LOS ANGELES — When Aaron Johnson walked in to audition for “Nowhere Boy,” which centers on John Lennon’s teenage years, the film’s director instantly felt the young actor exhibited the same intensity and swagger as the music legend.
“I had a pretty good instinct right away that he was going to be Lennon,” said Sam Taylor-Wood.
The connection between the 43-year-old director and her 20-year-old star proved to be profound. The two fell in love during the production of “Nowhere Boy”; the couple is now engaged and have a child together. But during a recent interview at L.A.‘s Chateau Marmont, a casual Johnson, wearing cargo shorts and flip-flops, seemed perplexed by the fact that their May-December romance is getting so much attention with the U.S. release of the film.
“It really doesn’t ... matter at all,” said the actor, who frequently punctuates his speech with a particular expletive that would be impolite to repeat here. “It doesn’t matter what age you are, what race you are, what sex you are. If you’re in love, you’re in love. I think society sadly is still against women in so many ways. It’s so ... sexist.”
It seems that Johnson — best known for his starring role in “Kick-Ass,” the dark satire of superhero mythology — doesn’t really care about living up to any sort of societal norm, especially in Hollywood. In fact, he said, when he meets strangers, he rarely reveals his profession.
“When people say, ‘What do you do?’ I hate ... saying I’m an actor,” he said. “Everyone just associates them with wankers, you know what I mean?”
Johnson stopped to dig into a massive bowl of berries and then began telling a story about running into an industry type at the hotel.
“I bumped into someone, and when I said I was an actor, they started saying, like, ‘Oh, I just worked with Orlando Bloom,’” Johnson said, rolling his eyes. “I grew up in a town where that ... didn’t happen.”
Johnson does seem to take the job of being an actor quite seriously, however. He spent two months preparing to play a young Lennon growing up in the 1950s. He read biographies about the musician, watched old footage on YouTube, tried to learn the distinct Liverpool accent and even how to sing and play guitar despite having no prior musical experience.
“I wasn’t a musician, and the producers were pretty determined that, well, if they were going to go with me, they’d get someone else in to play the guitar and cut to his hands strumming and get someone to dub me,” Johnson said.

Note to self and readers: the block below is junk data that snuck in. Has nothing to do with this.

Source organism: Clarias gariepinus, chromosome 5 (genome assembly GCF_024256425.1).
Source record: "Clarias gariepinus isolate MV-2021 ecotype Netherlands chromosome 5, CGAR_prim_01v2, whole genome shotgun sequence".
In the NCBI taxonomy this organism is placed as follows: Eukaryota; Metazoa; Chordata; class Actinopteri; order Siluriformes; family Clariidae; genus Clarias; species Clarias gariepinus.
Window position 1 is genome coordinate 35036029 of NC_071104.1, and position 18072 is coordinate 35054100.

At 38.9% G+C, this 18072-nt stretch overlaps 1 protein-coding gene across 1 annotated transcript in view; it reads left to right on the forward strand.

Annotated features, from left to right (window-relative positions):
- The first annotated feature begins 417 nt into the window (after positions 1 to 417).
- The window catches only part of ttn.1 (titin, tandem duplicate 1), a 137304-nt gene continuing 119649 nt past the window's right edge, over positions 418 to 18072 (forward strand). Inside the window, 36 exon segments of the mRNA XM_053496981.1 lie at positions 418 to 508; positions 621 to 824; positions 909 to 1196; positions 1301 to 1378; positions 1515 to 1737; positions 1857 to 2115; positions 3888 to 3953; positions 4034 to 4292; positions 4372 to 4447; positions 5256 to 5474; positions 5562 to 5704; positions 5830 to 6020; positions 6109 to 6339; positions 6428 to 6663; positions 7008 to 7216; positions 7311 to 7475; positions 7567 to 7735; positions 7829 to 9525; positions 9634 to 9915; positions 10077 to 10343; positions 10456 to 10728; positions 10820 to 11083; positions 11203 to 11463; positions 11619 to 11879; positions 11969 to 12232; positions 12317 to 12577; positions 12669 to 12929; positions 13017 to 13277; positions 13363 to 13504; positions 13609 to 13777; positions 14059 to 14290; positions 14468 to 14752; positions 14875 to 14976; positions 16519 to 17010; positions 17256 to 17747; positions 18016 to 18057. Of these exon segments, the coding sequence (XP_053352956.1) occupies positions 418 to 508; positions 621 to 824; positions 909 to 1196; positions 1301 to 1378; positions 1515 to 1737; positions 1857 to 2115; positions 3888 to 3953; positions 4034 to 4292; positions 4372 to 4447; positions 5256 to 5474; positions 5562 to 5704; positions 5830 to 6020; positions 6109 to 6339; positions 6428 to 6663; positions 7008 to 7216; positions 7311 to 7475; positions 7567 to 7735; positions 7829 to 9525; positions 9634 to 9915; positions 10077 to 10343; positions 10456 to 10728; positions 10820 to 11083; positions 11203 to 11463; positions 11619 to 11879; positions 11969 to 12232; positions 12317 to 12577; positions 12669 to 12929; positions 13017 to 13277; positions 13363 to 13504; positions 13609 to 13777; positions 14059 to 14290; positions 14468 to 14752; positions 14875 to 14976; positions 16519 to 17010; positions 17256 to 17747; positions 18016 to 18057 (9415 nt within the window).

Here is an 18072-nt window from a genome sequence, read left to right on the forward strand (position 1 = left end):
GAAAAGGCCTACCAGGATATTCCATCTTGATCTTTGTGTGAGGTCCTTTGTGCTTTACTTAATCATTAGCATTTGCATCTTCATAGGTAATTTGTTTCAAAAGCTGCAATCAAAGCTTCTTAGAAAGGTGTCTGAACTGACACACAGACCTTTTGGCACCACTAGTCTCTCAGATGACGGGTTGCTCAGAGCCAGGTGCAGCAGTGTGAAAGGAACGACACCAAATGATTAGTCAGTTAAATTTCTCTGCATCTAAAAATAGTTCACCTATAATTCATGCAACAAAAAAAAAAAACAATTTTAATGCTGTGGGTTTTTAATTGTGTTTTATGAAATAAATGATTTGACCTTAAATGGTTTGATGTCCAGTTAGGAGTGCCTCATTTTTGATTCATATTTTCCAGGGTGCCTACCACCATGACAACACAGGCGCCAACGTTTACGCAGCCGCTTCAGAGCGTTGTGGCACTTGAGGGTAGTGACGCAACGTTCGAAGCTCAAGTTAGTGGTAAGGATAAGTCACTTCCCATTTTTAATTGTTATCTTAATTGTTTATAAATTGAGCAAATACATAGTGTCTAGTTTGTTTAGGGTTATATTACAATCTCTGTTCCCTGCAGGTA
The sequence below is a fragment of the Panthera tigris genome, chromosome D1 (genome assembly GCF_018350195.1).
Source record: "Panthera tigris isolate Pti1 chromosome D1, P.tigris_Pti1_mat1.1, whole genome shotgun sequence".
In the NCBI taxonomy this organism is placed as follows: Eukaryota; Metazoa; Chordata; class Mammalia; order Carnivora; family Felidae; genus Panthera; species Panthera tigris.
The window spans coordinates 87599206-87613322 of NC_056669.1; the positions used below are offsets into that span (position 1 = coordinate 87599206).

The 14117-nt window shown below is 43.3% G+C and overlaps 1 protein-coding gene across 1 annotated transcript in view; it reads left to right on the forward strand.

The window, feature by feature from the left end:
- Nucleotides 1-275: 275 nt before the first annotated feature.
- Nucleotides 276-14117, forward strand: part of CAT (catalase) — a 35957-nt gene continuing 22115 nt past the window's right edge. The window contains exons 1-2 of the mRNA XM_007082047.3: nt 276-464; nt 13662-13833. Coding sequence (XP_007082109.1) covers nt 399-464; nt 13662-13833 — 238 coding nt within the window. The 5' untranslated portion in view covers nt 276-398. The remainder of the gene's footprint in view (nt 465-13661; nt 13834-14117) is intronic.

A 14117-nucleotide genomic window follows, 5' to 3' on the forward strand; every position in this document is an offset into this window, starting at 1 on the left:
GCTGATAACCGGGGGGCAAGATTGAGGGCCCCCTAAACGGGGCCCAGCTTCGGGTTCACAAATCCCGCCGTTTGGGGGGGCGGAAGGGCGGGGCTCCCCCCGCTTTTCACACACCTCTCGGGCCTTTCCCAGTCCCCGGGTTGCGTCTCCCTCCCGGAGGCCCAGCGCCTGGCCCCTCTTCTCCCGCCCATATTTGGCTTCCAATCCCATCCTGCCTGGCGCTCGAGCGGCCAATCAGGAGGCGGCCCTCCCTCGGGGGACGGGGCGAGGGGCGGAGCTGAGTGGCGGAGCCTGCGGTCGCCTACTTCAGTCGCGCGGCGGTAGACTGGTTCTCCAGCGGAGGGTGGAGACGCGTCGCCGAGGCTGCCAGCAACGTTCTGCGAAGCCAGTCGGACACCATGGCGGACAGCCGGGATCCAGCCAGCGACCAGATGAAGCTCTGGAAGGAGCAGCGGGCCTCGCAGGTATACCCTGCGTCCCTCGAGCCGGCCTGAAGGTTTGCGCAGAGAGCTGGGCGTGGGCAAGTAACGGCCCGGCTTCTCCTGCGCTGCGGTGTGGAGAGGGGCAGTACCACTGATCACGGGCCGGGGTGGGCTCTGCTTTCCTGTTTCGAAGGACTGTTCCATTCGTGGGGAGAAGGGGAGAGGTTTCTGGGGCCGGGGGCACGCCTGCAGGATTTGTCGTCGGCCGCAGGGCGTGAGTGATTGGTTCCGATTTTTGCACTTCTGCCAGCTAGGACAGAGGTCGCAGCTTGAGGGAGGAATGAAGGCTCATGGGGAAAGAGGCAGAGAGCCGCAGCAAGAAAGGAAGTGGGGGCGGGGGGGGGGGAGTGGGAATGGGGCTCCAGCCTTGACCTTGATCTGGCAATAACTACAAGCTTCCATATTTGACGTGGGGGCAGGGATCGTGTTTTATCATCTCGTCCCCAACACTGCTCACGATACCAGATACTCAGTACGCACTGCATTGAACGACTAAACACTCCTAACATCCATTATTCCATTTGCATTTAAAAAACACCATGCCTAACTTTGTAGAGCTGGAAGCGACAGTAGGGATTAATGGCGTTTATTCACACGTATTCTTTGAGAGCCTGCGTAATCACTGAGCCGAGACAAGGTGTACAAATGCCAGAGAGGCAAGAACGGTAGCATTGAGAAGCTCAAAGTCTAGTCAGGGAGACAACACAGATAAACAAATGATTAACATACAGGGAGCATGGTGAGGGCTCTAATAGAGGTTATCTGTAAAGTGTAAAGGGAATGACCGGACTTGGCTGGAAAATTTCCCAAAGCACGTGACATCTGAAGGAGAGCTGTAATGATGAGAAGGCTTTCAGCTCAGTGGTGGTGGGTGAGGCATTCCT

The actor said he strongly objected to that idea. “Why would I do 60 percent and let someone else do 40? Especially when you’re playing John Lennon, how can you not do the music element as a part of him? It’s quite a big influential part in this film, so it kind of made me want to prove them wrong.”
Taylor-Wood said she and Johnson realized only after production what a responsibility they’d taken on in trying to accurately portray Lennon.
“Obviously, I felt that we were going to sort of be looked at with heavy scrutiny, and it was important that we got to the essence and the soul that was fundamental to Lennon,” she said. “I told Aaron that we didn’t just want to copy who he was later in life.”
Ultimately, Johnson’s performance helped the film earn the seal of approval from Lennon’s widow, Yoko Ono, who ended up licensing the song “Mother” to the filmmakers to play over the end credits.
“She saw the film, loved it, cried and everything, and she’s just been hugely supportive and complimentary on all of our performances,” said Johnson.
Johnson has yet to commit to any upcoming projects, but when he does, he says, he’ll be looking to play a character who is as “far away” from his own personality as possible. For now, he’s focused on being a father to his months-old daughter, Wylda Rae, and Taylor-Wood’s two daughters from a previous marriage, ages 3 and 13.
“The only thing I’ve ever been sure about is with Sam — wanting to be with Sam and wanting a family,” he said. “... of course, it’s a huge responsibility when you become a parent. But it’s what I wake up for every day. To be with my girls.”
// Sound Affects
"The man whose songs were recorded by Johnny Cash, Alan Jackson, Ricky Skaggs, David Allan Coe, The Highwaymen, and countless others succumbs to time’s cruel cue that the only token of permanence we have to offer are the effects of shared moments and memories.READ the article